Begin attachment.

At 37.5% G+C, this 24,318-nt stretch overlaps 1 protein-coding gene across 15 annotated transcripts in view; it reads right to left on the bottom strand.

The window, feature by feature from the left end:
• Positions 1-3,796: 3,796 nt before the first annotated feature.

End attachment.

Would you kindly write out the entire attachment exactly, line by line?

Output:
At 37.5% G+C, this 24,318-nt stretch overlaps 1 protein-coding gene across 15 annotated transcripts in view; it reads right to left on the bottom strand.

The window, feature by feature from the left end:
• Positions 1-3,796: 3,796 nt before the first annotated feature.